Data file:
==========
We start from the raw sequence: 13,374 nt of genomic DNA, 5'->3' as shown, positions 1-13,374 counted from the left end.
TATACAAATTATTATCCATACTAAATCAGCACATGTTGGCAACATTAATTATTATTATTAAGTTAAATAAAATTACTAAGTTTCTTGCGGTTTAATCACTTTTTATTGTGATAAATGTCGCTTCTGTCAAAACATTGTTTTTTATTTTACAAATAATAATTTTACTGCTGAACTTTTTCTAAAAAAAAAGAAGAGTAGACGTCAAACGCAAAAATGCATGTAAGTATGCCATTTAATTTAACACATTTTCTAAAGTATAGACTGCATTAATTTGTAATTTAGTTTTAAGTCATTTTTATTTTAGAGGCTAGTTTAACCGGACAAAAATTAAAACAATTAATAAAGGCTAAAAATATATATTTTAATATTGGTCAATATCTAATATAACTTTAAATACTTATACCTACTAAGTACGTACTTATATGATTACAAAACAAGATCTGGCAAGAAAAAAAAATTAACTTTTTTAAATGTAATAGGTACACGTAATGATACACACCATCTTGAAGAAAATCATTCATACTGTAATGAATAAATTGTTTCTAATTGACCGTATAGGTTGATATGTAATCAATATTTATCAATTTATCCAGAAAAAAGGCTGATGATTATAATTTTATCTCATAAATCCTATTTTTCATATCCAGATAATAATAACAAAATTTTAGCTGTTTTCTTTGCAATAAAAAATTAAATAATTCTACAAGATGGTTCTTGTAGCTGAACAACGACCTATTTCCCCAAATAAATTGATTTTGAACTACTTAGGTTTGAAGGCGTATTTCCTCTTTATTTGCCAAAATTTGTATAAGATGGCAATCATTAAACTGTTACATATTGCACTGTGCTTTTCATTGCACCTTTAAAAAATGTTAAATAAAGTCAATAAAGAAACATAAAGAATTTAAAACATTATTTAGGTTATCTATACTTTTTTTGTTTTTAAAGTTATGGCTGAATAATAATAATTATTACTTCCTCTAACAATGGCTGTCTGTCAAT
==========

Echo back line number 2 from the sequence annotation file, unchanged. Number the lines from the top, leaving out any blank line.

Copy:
TATACAAATTATTATCCATACTAAATCAGCACATGTTGGCAACATTAATTATTATTATTAAGTTAAATAAAATTACTAAGTTTCTTGCGGTTTAATCACTTTTTATTGTGATAAATGTCGCTTCTGTCAAAACATTGTTTTTTATTTTACAAATAATAATTTTACTGCTGAACTTTTTCTAAAAAAAAAGAAGAGTAGACGTCAAACGCAAAAATGCATGTAAGTATGCCATTTAATTTAACACATTTTCTAAAGTATAGACTGCATTAATTTGTAATTTAGTTTTAAGTCATTTTTATTTTAGAGGCTAGTTTAACCGGACAAAAATTAAAACAATTAATAAAGGCTAAAAATATATATTTTAATATTGGTCAATATCTAATATAACTTTAAATACTTATACCTACTAAGTACGTACTTATATGATTACAAAACAAGATCTGGCAAGAAAAAAAAATTAACTTTTTTAAATGTAATAGGTACACGTAATGATACACACCATCTTGAAGAAAATCATTCATACTGTAATGAATAAATTGTTTCTAATTGACCGTATAGGTTGATATGTAATCAATATTTATCAATTTATCCAGAAAAAAGGCTGATGATTATAATTTTATCTCATAAATCCTATTTTTCATATCCAGATAATAATAACAAAATTTTAGCTGTTTTCTTTGCAATAAAAAATTAAATAATTCTACAAGATGGTTCTTGTAGCTGAACAACGACCTATTTCCCCAAATAAATTGATTTTGAACTACTTAGGTTTGAAGGCGTATTTCCTCTTTATTTGCCAAAATTTGTATAAGATGGCAATCATTAAACTGTTACATATTGCACTGTGCTTTTCATTGCACCTTTAAAAAATGTTAAATAAAGTCAATAAAGAAACATAAAGAATTTAAAACATTATTTAGGTTATCTATACTTTTTTTGTTTTTAAAGTTATGGCTGAATAATAATAATTATTACTTCCTCTAACAATGGCTGTCTGTCAAT